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Breast Cancer Death Rates Continue to Fall

But decline is greater among white women than black women, report finds

TUESDAY, Sept. 25 (HealthDay News) -- Breast cancer death rates continue to decline more than 2 percent annually, a long-running trend that can be traced to early detection and better treatments, according to a new American Cancer Society report.

However, the death rates are not declining as quickly among black women as among white and Hispanic women.

In 2007, about 178,480 new cases of invasive breast cancer will be diagnosed in American women, and another 62,030 cases of localized breast cancer will be found. About 40,460 women are expected to die from the disease this year, second only to lung cancer, the report said.

The decline in overall reported breast cancer cases, beginning in 2000, is believed to be related to two factors. One is the decreased use of hormone replacement therapy, which has been linked to a multitude of health risks, including breast cancer.

The other factor could be potentially troubling, experts say: A decrease in mammography screening, resulting in fewer cancers being detected. While 70 percent of women aged 40 and older said they had had a mammogram within the past two years in 2000, just 66 percent did in 2005.

Aside from skin cancer, breast cancer is the most frequently diagnosed cancer among U.S. women, accounting for more than one in four malignancies detected in women, said the report. It has been published every two years since 1996.

Among other findings in the report, titled Breast Cancer Facts & Figures 2007-2008:

  • From 1995-2004, the drop in breast cancer death rates was highest in whites and Hispanics/Latinas, at 2.4 percent per year, but lower in blacks, at 1.6 percent annually. It remained unchanged among other racial and ethnic groups, including Asian-Americans/Pacific Islanders and American Indians/Alaska Natives.
  • Breast cancer incidence rates have been declining sharply since 2001, by nearly 5 percent annually, in women aged 50 and older, partly due to the drop in use of hormone replacement therapy. Incidence rates in younger women, however, have remained stable since 1986.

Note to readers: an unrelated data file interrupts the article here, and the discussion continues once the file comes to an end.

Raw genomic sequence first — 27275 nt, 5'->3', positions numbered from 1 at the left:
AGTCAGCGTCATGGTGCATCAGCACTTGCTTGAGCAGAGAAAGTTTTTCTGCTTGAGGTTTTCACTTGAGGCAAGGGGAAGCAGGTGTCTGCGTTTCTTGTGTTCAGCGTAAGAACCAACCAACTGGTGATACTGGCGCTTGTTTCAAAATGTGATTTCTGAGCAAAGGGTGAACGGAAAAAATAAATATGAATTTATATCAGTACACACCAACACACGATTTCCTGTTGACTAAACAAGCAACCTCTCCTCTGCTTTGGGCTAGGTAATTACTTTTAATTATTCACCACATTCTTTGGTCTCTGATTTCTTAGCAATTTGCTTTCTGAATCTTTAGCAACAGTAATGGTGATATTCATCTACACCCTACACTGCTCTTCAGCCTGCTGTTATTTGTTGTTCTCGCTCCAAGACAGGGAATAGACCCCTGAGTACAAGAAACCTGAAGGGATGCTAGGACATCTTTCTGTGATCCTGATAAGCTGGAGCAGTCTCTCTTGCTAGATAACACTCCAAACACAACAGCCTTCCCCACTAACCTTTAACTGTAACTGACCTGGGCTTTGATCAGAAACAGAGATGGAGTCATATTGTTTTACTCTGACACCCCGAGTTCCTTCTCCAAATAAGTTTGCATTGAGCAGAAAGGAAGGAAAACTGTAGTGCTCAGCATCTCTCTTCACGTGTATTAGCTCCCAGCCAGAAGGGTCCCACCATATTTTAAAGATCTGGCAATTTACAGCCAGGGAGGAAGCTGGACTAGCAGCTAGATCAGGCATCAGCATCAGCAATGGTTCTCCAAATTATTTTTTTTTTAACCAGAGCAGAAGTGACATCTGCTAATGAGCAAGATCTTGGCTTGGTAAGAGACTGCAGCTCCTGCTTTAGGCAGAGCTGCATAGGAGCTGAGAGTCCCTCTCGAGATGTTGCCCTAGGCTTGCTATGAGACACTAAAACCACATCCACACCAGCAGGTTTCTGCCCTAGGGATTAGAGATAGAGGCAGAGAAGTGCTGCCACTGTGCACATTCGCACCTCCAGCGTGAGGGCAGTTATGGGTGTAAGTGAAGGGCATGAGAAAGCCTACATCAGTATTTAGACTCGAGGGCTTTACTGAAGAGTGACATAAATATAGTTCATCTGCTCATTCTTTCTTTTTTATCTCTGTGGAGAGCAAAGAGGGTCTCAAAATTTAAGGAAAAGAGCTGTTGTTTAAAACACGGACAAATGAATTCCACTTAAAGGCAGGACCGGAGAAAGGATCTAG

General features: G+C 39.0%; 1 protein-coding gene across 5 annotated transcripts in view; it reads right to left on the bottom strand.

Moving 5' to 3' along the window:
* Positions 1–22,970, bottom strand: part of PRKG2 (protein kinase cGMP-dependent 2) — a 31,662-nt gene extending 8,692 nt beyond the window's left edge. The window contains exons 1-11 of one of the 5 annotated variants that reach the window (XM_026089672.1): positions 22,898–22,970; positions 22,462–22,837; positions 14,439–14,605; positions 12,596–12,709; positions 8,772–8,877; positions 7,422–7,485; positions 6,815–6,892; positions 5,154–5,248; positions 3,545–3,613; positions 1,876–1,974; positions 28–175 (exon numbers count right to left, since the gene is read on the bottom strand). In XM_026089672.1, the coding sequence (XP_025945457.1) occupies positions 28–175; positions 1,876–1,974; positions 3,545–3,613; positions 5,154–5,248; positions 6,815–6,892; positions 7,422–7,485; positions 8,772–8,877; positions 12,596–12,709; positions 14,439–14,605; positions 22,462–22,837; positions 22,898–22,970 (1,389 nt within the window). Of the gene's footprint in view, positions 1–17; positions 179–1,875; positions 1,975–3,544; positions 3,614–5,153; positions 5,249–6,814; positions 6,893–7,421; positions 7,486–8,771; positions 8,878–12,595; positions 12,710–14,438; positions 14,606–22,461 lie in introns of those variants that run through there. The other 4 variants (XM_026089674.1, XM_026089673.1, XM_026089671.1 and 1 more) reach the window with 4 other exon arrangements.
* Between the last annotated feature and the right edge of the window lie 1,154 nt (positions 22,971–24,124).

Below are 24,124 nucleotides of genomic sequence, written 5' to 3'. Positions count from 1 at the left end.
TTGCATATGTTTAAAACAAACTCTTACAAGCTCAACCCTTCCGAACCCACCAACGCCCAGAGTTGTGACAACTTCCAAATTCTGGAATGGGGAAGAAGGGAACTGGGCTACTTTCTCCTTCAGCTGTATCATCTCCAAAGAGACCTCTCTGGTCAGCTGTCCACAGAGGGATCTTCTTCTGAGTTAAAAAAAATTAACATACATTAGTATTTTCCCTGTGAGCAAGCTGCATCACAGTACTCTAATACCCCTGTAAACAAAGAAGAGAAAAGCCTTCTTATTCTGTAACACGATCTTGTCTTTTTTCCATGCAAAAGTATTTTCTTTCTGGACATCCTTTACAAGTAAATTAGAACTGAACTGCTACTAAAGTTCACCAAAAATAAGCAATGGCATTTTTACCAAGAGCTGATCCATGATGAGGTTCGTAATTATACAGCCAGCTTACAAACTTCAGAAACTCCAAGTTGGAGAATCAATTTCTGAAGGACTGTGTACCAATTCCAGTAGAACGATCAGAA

• Although breast cancer in men is rare, the incidence in males increased 1 percent a year between 1975 and 2004. The cause is not known.

"For women concerned about the risk of developing and dying from breast cancer, probably still the most important advice is to get regular mammograms as recommended by the American Cancer Society," said Elizabeth Ward, director of surveillance research for the cancer society, and a contributor to the report.

Other preventive measures, said Ward: "If you have a family history, you should be talking about that history with your doctor. It may be recommended to begin screening sooner [than age 40]. Women should try to maintain a healthy weight all through their life. Women should consume no more than one alcoholic beverage a day. Exercise is also a good way to decrease risk. Physical activity has a small protective effect."

Dr. Eric P. Winer, director of the breast oncology center at the Dana-Farber Cancer Institute in Boston, and chief scientific advisor for Susan G. Komen for the Cure, said the new report contains "both good and bad news."

"It is clear that we have new diagnostic tools that have the potential to allow us to detect breast cancer at even earlier stages," Winer said. "Perhaps more importantly, we also have many new treatment strategies. These treatments, particularly if properly applied, will save lives and reduce suffering. There has been, and continues to be, a decline in death from breast cancer."

Still, Winer added, the report contains some troubling news, including the divergence in breast cancer rates between white and black women. It's a trend, he said, that "almost certainly relates to access to care and access to the best possible care."

"In spite of our best efforts, a substantial minority of women continue to be diagnosed when the disease has advanced to stage IV and is no longer curable. Again, this is a small minority, but it still represents a significant number of women," he said.

"In some cases, the cause of this is that women did not have access to health care. In other cases, it is because breast cancer can, at times, be quite aggressive and simply cannot be caught before it has spread. To combat this problem, we need greater access to care for all Americans and we need better treatment approaches."

More information

To learn more about the report, visit the American Cancer Society.

SOURCES: Elizabeth Ward, Ph.D., director, surveillance research, American Cancer Society, Atlanta; Eric P. Winer, M.D., chief scientific advisor, Susan G. Komen for the Cure, and director, breast oncology center, Dana-Farber Cancer Institute, Boston; Sept. 25, 2007, Breast Cancer Facts & Figures 2007-2008

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